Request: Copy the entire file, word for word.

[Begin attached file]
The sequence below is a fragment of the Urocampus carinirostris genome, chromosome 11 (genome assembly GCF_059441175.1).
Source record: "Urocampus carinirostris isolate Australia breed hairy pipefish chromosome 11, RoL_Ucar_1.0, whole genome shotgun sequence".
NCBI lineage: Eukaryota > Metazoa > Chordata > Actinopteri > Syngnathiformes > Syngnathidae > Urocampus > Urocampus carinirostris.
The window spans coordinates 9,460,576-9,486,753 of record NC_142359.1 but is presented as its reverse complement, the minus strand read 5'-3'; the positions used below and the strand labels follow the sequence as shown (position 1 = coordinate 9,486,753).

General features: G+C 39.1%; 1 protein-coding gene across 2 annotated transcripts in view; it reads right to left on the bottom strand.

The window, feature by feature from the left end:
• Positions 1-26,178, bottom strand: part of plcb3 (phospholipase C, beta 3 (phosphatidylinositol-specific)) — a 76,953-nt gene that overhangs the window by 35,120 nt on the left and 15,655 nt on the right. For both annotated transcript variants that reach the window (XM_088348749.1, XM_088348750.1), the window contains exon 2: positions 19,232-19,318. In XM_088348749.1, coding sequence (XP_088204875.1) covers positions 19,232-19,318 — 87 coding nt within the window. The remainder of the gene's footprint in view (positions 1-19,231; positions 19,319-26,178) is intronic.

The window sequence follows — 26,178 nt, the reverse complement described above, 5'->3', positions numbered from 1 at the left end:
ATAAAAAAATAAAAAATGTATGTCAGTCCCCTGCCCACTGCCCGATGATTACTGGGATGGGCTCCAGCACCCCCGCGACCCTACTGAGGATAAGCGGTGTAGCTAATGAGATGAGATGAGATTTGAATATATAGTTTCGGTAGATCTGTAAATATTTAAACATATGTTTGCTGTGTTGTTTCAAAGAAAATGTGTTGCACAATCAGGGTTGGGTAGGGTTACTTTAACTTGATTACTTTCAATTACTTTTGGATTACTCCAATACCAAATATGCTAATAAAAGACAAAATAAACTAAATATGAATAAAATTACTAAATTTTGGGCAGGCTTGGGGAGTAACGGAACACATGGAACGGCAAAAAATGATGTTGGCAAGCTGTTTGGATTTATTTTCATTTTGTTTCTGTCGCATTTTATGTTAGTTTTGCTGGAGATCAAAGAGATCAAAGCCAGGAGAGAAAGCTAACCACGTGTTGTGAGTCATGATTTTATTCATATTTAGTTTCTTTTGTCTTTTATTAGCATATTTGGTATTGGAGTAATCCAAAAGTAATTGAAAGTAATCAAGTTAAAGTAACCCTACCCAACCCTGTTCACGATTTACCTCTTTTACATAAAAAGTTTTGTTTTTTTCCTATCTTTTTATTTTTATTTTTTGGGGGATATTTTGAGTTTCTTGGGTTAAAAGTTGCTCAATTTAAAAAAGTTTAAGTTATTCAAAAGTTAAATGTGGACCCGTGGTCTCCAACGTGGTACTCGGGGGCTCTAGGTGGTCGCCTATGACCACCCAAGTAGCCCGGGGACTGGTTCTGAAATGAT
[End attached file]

The sequence below is a fragment of the Urocampus carinirostris genome, chromosome 11 (genome assembly GCF_059441175.1).
Source record: "Urocampus carinirostris isolate Australia breed hairy pipefish chromosome 11, RoL_Ucar_1.0, whole genome shotgun sequence".
NCBI lineage: Eukaryota > Metazoa > Chordata > Actinopteri > Syngnathiformes > Syngnathidae > Urocampus > Urocampus carinirostris.
The window spans coordinates 9,460,576-9,486,753 of record NC_142359.1 but is presented as its reverse complement, the minus strand read 5'-3'; the positions used below and the strand labels follow the sequence as shown (position 1 = coordinate 9,486,753).

General features: G+C 39.1%; 1 protein-coding gene across 2 annotated transcripts in view; it reads right to left on the bottom strand.

The window, feature by feature from the left end:
• Positions 1-26,178, bottom strand: part of plcb3 (phospholipase C, beta 3 (phosphatidylinositol-specific)) — a 76,953-nt gene that overhangs the window by 35,120 nt on the left and 15,655 nt on the right. For both annotated transcript variants that reach the window (XM_088348749.1, XM_088348750.1), the window contains exon 2: positions 19,232-19,318. In XM_088348749.1, coding sequence (XP_088204875.1) covers positions 19,232-19,318 — 87 coding nt within the window. The remainder of the gene's footprint in view (positions 1-19,231; positions 19,319-26,178) is intronic.

The window sequence follows — 26,178 nt, the reverse complement described above, 5'->3', positions numbered from 1 at the left end:
ATAAAAAAATAAAAAATGTATGTCAGTCCCCTGCCCACTGCCCGATGATTACTGGGATGGGCTCCAGCACCCCCGCGACCCTACTGAGGATAAGCGGTGTAGCTAATGAGATGAGATGAGATTTGAATATATAGTTTCGGTAGATCTGTAAATATTTAAACATATGTTTGCTGTGTTGTTTCAAAGAAAATGTGTTGCACAATCAGGGTTGGGTAGGGTTACTTTAACTTGATTACTTTCAATTACTTTTGGATTACTCCAATACCAAATATGCTAATAAAAGACAAAATAAACTAAATATGAATAAAATTACTAAATTTTGGGCAGGCTTGGGGAGTAACGGAACACATGGAACGGCAAAAAATGATGTTGGCAAGCTGTTTGGATTTATTTTCATTTTGTTTCTGTCGCATTTTATGTTAGTTTTGCTGGAGATCAAAGAGATCAAAGCCAGGAGAGAAAGCTAACCACGTGTTGTGAGTCATGATTTTATTCATATTTAGTTTCTTTTGTCTTTTATTAGCATATTTGGTATTGGAGTAATCCAAAAGTAATTGAAAGTAATCAAGTTAAAGTAACCCTACCCAACCCTGTTCACGATTTACCTCTTTTACATAAAAAGTTTTGTTTTTTTCCTATCTTTTTATTTTTATTTTTTGGGGGATATTTTGAGTTTCTTGGGTTAAAAGTTGCTCAATTTAAAAAAGTTTAAGTTATTCAAAAGTTAAATGTGGACCCGTGGTCTCCAACGTGGTACTCGGGGGCTCTAGGTGGTCGCCTATGACCACCCAAGTAGCCCGGGGACTGGTTCTGAAATGAT